“When I was on the phone with 911 they asked me if you were breathing and I didn’t want to know. I could hardly look down at you. I was so scared.”

I held her feeling to guilty when she said, “I can’t believe that they didn’t even help.”

Her and my kids were emotionally drained and it kills me that they went through all that. Especially to have those paramedics make us feel like it was a waste of their time even coming to the house.

Somehow these emergency medics need to learn more about our disease.

They need to understand the altitude analogy. They need to understand trends. One number does not tell the whole story. You could be smooth sailing, climbing so high you leave our atmosphere, or plummeting to your death.

One number is not enough.


Last Thursday's Drama

My sugar was over 300. I total failed on my lunch carb count guess and needed to correct a couple of hours after eating.

After the bolus my pump was down to just under 2 units of insulin left. I knew I was going to run out at work so I had already brought my insulin with me and a new reservoir to fill and replace.

I do this a lot. Not because I want to hoard infusion sets or anything but sometimes, it sucks to have to change a site especially at work so I just refill the reservoir, prime, and off I go.

Not last Thrusday.

So there I was at my desk, I filled the new reservoir, set my pump to rewind, pulled the empty reservoir out and attached the new one. As soon as the pump was ready to go, I slid the reservoir in and twisted it to lock it.

I pressed the ACT button and listened for that familiar sound of the pump motor humming along and the plunger finding it’s way into the back of the reservoir. Instead of the usual beeps I hear I heard crazy beeping coming from my pump. I looked at the screen hoping to see the normal 0.0 but instead saw ERROR A33.

I tried again and the same thing came up. Third time is a charm right? Wrong! Same error.

I dialed up Minimed to let them know what happened and at the same time, I pulled out the reservoir. It turned out the pump primed 60 units into me during those attempts.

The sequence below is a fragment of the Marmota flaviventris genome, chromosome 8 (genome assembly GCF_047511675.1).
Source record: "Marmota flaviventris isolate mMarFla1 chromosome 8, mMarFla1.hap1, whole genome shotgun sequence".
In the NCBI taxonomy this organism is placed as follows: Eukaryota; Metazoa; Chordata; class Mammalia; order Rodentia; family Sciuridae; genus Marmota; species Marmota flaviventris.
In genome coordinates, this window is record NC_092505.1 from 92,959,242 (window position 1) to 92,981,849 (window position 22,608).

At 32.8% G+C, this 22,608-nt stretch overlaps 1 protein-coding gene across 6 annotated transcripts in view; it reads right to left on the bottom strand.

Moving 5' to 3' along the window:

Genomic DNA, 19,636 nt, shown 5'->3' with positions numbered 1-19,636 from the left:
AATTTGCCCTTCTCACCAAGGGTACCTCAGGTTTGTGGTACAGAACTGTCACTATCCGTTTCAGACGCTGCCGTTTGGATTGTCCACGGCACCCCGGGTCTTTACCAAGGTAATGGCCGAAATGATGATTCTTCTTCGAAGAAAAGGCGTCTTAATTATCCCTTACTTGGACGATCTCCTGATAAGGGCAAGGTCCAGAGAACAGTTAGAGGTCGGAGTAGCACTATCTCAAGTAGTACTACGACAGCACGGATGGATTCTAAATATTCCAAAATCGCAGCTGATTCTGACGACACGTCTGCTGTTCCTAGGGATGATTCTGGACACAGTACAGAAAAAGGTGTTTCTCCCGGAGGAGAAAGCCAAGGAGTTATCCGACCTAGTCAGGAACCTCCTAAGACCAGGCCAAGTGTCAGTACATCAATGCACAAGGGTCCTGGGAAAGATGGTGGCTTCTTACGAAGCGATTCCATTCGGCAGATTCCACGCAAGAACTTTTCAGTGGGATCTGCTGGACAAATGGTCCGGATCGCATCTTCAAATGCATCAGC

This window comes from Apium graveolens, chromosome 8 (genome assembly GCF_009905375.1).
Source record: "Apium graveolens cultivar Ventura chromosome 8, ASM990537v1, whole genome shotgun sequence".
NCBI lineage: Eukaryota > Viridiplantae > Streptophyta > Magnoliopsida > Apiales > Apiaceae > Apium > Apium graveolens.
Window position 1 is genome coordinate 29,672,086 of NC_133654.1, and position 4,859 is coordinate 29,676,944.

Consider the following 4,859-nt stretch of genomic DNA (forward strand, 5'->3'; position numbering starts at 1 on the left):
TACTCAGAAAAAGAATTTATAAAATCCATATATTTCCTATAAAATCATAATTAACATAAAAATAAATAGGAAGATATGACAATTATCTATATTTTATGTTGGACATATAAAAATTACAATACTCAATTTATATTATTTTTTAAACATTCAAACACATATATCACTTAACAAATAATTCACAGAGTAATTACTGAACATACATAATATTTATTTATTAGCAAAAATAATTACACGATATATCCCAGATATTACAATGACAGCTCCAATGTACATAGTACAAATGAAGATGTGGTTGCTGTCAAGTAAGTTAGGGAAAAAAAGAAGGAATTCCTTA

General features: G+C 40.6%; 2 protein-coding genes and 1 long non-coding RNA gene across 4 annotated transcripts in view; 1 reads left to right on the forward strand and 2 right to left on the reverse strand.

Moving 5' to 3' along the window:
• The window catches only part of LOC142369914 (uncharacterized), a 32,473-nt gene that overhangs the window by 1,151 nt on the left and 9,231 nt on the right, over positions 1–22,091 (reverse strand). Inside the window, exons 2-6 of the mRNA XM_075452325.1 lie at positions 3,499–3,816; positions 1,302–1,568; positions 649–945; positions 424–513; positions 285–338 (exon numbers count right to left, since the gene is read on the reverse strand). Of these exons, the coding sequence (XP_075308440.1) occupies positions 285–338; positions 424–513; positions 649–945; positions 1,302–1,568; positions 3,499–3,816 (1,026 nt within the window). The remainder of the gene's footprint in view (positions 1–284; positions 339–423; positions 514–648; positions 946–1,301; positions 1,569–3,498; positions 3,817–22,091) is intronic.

I checked my BG and was still high but I knew that I was going to crash and crash hard. I am talking about 75 units on board at once I think. That includes lunch, the correction, and the malfunction.

I was scared and started eating glucose tabs. I ate over 30 of them (which I never want to eat again) and drank 3 regular sodas and when it was all said and done, I was 113. That was 5 hours later without any insulin pump or shot in the meantime.

Scary as hell.

I received a replacement pump the next day (yay for my warranty that ran out on May 24th) and set it all up but that night was rough. Waking, testing, and bolusing all night forced me to stay home and wait for Pump 2.0 to show up. When it did I entered all my settings and started getting my “pump on” asap.

What did I learn from all this? A few things. Number 1, I will never do that again. If I decide to just change the reservoir I will always disconnect my site. Number 2, diabetes sucks and I hate it more than clowns and Michael Bolton or even Michael Bolton dressed as a clown. And Number 3, paramedics need better training about diabetes and type 1 especially.

But that is for another post this week. I am just glad I got through all that crap. Thanks to all who helped me through that day. Your tweets and support helped tremendously! 


You Tube Tuesday #172

I have so much to tell you all but it will have to wait for tomorrow. I have been on a glucoaster over the last week among other stuff. 

But I had to post a video for today and this one is classic and REAL! 

My idea of a Better Marriage Blanket seems much different than this one but then again, I am not sure this is an issue.